Forest Decline: What's Putting Our Forests in Danger?

In 1985, forest decline was becoming a major concern worldwide. The MOTHER EARTH NEWS editors attempt to answer the question, what's putting our forests in danger?

| March/April 1985

  • 092-107-01
    In 1985, MOTHER EARTH NEWS' editors agreed that widespread forest decline was probably caused by a handful of pollutants.

  • 092-107-01

In 1982, the Federal Republic of Germany reported that 8 percent of its forests had lapsed into serious decline. A number of species showed yellowing, loss of leaves, deformed shoots, deteriorating roots, thinning crowns and loss of growth, and many trees had died. Cries of alarm went forth. But by the next year the damage estimate had grown to encompass a full 34 percent of Germany's forests — including 76 percent of all firs, more than 40 percent of spruce and pine and half of all the trees in the famous Bavarian and Black forests. The total area affected by such tree damage in Germany is now estimated to be almost 6,200,000 acres, and sick trees in other western European nations — such as Austria, Switzerland and France — bring the total threatened acreage to almost 10,000,000.

In the U.S. — after several years of sporadic reports of forest decline at high-elevation locations such as Camel's Hump, Vt., where 70 percent of the red spruce have died since 1964 — researchers around the country are beginning to confirm that forest decline isn't confined to the Northeast.

At altitudes above 6,300 feet on Mount Mitchell, N.C., and the surrounding Blue Ridge and Smoky Mountain peaks, the growth rate of red spruce and Fraser fir has dropped 40 percent since the early 1960s, and many trees have died. The defoliated white corpses of many of these evergreens stand as testimony to some new weakness ... one that can't be attributed solely to known natural causes. For example, though red spruce may have become more susceptible to the ravages of the balsam woolly aphid, a long-standing enemy, the effects of that pest don't explain the dieback of Fraser fir, which is immune to that insect's attack.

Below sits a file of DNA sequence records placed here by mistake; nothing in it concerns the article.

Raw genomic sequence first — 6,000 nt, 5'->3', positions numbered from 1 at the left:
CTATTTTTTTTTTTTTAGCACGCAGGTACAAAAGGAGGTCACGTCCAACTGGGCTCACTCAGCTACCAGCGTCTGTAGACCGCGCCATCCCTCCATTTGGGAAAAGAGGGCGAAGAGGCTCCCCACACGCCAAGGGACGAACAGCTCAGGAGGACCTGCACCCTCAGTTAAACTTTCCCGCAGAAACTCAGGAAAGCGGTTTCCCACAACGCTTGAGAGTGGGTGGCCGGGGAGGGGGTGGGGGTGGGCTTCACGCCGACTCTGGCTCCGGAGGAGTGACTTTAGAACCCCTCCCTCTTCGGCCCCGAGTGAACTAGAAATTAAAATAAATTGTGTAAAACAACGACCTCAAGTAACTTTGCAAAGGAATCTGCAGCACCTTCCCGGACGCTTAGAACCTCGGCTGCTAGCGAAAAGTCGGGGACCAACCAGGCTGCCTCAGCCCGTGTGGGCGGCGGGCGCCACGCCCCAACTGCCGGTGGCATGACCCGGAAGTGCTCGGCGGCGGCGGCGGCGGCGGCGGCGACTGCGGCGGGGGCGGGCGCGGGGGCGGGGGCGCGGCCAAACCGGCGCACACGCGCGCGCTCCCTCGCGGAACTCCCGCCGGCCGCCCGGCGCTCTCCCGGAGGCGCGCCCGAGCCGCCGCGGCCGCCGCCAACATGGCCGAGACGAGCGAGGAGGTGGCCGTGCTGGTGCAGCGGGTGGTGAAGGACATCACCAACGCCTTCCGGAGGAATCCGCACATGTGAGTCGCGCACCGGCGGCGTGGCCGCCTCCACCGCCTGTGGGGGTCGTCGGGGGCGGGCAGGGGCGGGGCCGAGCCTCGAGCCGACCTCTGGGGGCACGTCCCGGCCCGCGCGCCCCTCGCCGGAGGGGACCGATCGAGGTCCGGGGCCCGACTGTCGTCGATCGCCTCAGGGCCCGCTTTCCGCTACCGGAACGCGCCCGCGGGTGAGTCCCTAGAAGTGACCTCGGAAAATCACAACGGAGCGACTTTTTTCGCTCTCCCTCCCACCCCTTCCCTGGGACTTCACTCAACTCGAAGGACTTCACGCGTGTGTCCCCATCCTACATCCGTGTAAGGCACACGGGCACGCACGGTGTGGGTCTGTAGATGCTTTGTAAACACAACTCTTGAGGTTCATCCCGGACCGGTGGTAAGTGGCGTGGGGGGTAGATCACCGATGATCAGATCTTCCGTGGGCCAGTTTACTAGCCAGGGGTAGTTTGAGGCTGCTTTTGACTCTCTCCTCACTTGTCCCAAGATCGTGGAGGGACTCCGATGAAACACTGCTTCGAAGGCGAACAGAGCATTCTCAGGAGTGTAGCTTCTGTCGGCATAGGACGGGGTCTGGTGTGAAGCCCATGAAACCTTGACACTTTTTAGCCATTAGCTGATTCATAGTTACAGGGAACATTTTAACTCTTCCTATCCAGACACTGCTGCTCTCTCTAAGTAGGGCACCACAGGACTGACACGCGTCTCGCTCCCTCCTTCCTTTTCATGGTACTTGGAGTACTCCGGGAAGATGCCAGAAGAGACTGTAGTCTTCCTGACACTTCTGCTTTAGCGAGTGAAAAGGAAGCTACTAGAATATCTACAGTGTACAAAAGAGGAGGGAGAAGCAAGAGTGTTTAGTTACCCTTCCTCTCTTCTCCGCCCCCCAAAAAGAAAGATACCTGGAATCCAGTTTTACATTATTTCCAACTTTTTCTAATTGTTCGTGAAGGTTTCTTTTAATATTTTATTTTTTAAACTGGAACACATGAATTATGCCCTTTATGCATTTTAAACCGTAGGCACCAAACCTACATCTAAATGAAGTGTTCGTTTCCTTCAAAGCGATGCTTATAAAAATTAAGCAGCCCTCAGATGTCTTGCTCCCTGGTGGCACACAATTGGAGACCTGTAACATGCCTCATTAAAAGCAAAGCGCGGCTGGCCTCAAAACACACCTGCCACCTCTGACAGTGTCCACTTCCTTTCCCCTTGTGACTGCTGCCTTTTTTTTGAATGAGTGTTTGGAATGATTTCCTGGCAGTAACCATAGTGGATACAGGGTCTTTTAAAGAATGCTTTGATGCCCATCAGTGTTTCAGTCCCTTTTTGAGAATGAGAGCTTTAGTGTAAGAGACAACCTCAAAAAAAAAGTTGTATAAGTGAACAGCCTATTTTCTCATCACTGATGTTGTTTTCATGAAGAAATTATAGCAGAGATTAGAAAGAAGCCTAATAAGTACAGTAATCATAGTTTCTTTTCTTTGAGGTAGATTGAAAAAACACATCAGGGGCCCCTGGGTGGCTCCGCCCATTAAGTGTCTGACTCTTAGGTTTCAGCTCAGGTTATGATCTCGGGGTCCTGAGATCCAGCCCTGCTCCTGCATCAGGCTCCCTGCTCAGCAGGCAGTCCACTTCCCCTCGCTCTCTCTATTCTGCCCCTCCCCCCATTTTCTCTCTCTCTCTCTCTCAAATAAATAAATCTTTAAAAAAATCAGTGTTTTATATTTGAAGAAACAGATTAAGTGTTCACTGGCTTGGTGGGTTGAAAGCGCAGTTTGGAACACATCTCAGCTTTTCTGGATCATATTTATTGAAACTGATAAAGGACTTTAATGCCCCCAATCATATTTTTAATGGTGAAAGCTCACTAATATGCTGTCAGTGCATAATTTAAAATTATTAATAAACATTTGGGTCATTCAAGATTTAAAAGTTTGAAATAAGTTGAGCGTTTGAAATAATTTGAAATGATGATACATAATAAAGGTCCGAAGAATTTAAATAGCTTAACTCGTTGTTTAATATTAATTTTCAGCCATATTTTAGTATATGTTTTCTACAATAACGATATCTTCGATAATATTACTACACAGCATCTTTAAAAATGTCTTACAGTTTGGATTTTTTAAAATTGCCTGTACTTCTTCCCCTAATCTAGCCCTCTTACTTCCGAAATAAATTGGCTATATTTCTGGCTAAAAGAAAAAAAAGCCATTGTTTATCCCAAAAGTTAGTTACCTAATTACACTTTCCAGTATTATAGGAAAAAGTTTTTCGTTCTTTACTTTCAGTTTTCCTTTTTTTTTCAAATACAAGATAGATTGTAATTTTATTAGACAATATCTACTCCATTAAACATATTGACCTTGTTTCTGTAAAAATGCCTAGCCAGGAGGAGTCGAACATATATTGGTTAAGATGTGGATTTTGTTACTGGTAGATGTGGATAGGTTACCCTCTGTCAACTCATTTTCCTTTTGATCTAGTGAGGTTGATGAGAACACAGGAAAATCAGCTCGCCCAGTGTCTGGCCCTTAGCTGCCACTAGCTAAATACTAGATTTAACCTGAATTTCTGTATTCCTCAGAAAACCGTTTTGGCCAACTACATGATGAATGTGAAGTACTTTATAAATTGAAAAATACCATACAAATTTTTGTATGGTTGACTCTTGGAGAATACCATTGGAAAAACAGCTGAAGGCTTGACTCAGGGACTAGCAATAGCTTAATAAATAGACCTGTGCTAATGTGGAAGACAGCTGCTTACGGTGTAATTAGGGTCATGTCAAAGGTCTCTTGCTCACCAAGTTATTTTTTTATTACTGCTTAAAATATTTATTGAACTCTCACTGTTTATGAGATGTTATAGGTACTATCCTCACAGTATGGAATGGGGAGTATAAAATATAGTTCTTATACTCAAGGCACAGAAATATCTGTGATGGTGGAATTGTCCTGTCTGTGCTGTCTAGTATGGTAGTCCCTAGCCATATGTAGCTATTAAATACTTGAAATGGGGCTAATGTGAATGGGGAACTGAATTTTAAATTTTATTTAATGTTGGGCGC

At lower elevations, the United States Forest Service has tentatively concluded, stands of southern yellow pine have for some reason experienced a 25 percent growth decline in the last 30 years. And researchers in the Ohio Valley have identified damage and growth declines of evergreens and hardwoods over an area stretching from Wisconsin through Indiana and Ohio. What's more, besides the well-known damage to evergreens in New England, maples in parts of Vermont have recently been found to be reproducing poorly and to have declined 25 percent in overall mass.

Toxic Pollutants

What's putting the world's forests in danger? Are these die-offs attributable to natural stresses? Few scientists believe so. More and more experts are concluding that the trees are succumbing, at least in part, to man-made pollution — in the forms of acid rain, ozone, nitrogen oxides, sulfur dioxide and toxic heavy metals. It may be that just one of these toxicants is overwhelming trees in isolated instances, but in general the problem seems to be the combined effects of all or many of these pollutants.

Because the Germans have such a serious problem, they've been quick to search for the specific causes of forest decline. Though German scientists were ready initially to place the blame on acid rain and the aluminum it can liberate from a bound state in soil, a closer look pointed out a number of deficiencies in that theory. For one, forest damage has been found in acid and alkaline soils alike. What's more, an examination of soil chemistry showed that natural (humic) acids in the organic litter layer on top of forest soil could be a much more powerful influence than low-pH rainfall, particularly in soils that lack calcium carbonate for buffering. In fact, if a cubic yard of 3.5-pH rain were to fall on a square yard of forest soil covered with a 2-inch layer of organic matter, the total acidity of the natural acids in the soil would be 500 times that of the rainfall. The effects of these natural acids, which might typically have a pH of 4.0 to 4.5, would easily outweigh the influence of acid rainfall, even though the rainfall might have a lower pH.


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